The Olympic movement is in crisis mode: its product, the Olympic Games, once the pinnacle of sports, is unwanted, a fickle and elaborate marketing exercise that no city wants to stage anymore. Rio de Janeiro did deliver a true legacy at last: the Olympic Games must be delivered on sustainable terms in the future. The International Olympic Committee (IOC) tilted the future of its flagship event east with Pyongcheang and Beijing as the next hosts before acknowledging that Paris and Los Angeles will be safe havens in 2024 and 2028. Those metropolises have the required infrastructure and the desired market place.
Tokyo 2020 will welcome the introduction of five new sports, including BMX, climbing and skateboarding. The IOC is driving modernisation and urbanisation at the Olympics in a bid to become more relevant again. Last week the organisers of the 2024 Paris Olympics openly floated the idea of introducing eSports, a 20th century invention, at their own sporting extravaganza - which begs the question: a gold medal for excellence in Counter-strike?
In April, the Olympic Council of Asia (OCA) had already announced that eSports will be a medal sport at the 2022 Asian Games in China, which was the boldest step yet towards mainstream recognition of competitive gaming. The OCA said the decision reflected “the rapid development and popularity of this new form of sports participation among the youth”.
The IOC’s project of a brave, new world could well be an acceptance and concession of a more profound identity crisis: perhaps the Olympics are not only unwanted, but also unloved, an anachronism in society, where the digital revolution has profoundly altered everyday lives and the entire public sphere. Today we chat, shop and consume differently, but sports have remained largely untouched. They cocoon in their own world. Equestrian, swimming, archery and other quintessential Olympic sports haven’t changed much.
They are remnants of ancient times, when sports was a generator of ‘esprit de corps’ and a vehicle for moral and athletic values. Today the Olympic sports have seemingly been entirely consumed by the forces of politics and economics, reaching a ground zero, a place and moment when it no longer matters. With professional sports, there is always that line to walk. Slithers are all that remain then.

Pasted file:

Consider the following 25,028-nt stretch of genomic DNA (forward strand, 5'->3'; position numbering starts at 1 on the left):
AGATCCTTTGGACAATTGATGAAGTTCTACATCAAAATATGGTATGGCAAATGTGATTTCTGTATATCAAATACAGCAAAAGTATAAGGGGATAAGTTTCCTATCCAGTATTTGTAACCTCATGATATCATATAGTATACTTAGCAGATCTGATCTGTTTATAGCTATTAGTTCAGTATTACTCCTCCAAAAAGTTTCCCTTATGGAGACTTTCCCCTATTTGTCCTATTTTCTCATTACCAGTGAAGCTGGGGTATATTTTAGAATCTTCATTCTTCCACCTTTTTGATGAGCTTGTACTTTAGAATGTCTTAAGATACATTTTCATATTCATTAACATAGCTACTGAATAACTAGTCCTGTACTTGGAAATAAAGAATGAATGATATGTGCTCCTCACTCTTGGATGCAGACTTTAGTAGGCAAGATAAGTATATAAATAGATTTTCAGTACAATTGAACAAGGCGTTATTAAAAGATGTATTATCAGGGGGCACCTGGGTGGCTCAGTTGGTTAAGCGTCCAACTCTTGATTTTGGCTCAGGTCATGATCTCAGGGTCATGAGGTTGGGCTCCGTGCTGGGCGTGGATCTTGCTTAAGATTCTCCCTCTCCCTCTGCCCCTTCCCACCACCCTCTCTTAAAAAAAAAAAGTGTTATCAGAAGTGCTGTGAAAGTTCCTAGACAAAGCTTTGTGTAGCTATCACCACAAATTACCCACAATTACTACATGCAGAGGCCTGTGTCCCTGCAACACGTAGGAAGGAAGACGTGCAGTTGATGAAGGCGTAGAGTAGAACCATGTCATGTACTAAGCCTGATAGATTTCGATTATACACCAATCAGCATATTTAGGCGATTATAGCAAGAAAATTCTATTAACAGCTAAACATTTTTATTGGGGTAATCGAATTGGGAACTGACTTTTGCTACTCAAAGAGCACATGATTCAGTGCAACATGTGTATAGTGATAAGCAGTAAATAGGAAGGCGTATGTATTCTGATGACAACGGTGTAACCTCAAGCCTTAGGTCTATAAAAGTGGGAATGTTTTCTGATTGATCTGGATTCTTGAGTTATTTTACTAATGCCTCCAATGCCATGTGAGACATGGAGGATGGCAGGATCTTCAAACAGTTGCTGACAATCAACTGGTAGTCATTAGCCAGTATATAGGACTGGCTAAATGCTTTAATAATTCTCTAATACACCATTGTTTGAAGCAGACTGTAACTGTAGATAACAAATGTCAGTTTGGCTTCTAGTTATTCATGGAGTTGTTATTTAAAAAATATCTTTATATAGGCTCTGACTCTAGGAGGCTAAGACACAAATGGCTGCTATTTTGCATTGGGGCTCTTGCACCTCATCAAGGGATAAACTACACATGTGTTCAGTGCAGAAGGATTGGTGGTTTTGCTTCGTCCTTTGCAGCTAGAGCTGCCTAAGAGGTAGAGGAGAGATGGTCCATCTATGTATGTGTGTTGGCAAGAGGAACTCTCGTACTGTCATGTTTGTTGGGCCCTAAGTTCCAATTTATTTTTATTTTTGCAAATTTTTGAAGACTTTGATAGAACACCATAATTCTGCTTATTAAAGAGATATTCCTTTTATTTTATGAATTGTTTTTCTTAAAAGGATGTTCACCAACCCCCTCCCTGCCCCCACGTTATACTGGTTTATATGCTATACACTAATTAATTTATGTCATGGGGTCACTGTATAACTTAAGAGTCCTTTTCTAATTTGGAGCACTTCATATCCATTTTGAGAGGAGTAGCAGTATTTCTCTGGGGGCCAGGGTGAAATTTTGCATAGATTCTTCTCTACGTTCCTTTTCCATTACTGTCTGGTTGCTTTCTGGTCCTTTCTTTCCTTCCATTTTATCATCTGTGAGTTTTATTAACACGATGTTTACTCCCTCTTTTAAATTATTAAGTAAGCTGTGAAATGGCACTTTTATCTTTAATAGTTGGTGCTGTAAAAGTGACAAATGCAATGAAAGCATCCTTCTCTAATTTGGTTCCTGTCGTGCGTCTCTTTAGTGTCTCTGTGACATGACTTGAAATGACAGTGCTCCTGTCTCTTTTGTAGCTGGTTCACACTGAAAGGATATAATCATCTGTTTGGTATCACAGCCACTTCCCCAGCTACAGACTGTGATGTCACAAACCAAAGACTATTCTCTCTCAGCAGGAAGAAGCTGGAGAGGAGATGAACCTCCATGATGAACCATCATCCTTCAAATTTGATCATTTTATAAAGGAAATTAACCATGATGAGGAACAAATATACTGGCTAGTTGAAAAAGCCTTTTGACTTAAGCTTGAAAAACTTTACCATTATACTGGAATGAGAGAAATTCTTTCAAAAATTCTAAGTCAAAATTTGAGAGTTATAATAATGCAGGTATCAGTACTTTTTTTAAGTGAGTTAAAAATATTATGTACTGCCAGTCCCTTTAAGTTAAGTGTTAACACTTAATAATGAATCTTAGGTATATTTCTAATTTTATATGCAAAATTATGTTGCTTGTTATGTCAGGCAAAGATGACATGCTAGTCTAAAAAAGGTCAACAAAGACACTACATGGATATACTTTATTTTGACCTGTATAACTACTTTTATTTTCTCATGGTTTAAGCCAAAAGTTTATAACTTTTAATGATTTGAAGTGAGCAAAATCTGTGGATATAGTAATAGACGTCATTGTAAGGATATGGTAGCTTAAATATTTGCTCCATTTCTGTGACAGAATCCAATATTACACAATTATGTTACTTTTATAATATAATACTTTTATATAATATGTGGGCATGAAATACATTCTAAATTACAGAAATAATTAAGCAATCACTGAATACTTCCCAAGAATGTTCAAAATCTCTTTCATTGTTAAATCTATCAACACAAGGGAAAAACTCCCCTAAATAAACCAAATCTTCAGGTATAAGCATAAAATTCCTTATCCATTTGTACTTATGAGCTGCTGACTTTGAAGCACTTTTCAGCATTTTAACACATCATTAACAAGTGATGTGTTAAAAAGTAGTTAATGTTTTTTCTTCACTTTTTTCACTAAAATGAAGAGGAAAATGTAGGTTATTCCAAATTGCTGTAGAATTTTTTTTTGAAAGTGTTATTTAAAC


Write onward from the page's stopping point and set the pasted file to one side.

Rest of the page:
Recently, TV ratings for live sports have dropped sharply. The golden goose may be dying slowly, much to the horror of television executives, IOC administrators and their inner circle of consultants and lobbyists. They must come up with solutions to entice new and younger audiences, that segment of millennials or Generation Y - so can eSports offer salvation, or, conversely, will it be the beginning of the end?
Gazing into the future is always conjecture, but eSports with the imprimatur of the Olympic Games is problematic and ticklish. First the motive for the Paris motion: eSports generated $493 million in revenue with a global audience of about 320 million people in 2016, according to eSports website Newzoo. They are a faster growing sports than football and their global appeal and unprecedented boom would represent new revenue streams for the IOC.
eSports are popular and lucrative, but for all the hand-eye coordination, fast-twitch muscles and concentration required to thrive at its highest level, do they even fit the classic definition of sports, where ‘physical exertion and skill’ are imposingly central? It is a vexed question what precisely constitutes sports - kids with nimble fingers and big black headphones at the console is all fine, but it’s not sports.
They are games, at best virtual sports, at worst virtual gunfights with realistic models of existing weapons. eSports are anti-sports with often a mindset of attrition and destruction. Immersive gaming is indeed harmful according to scientific research. Is this, apart from all the cheating, corruption and doping involved in eSports, the future of the Olympic Games?
Whatever nostalgia the Olympics, or at least a romantic image of it, evoke, the inclusion of eSports would devalue the quadrennial high mass of sports and sling the Olympic Games into a deeper crisis: after all, what would they represent with a mass influx of gamers? eSports make commercial sense and may rehabilitate the tarnished image of the Olympic Games among younger audiences, but ultimately their introduction would be the drawbridge for ‘sportainment’ to take over.
Updated Date: Aug 13, 2017 20:56 PM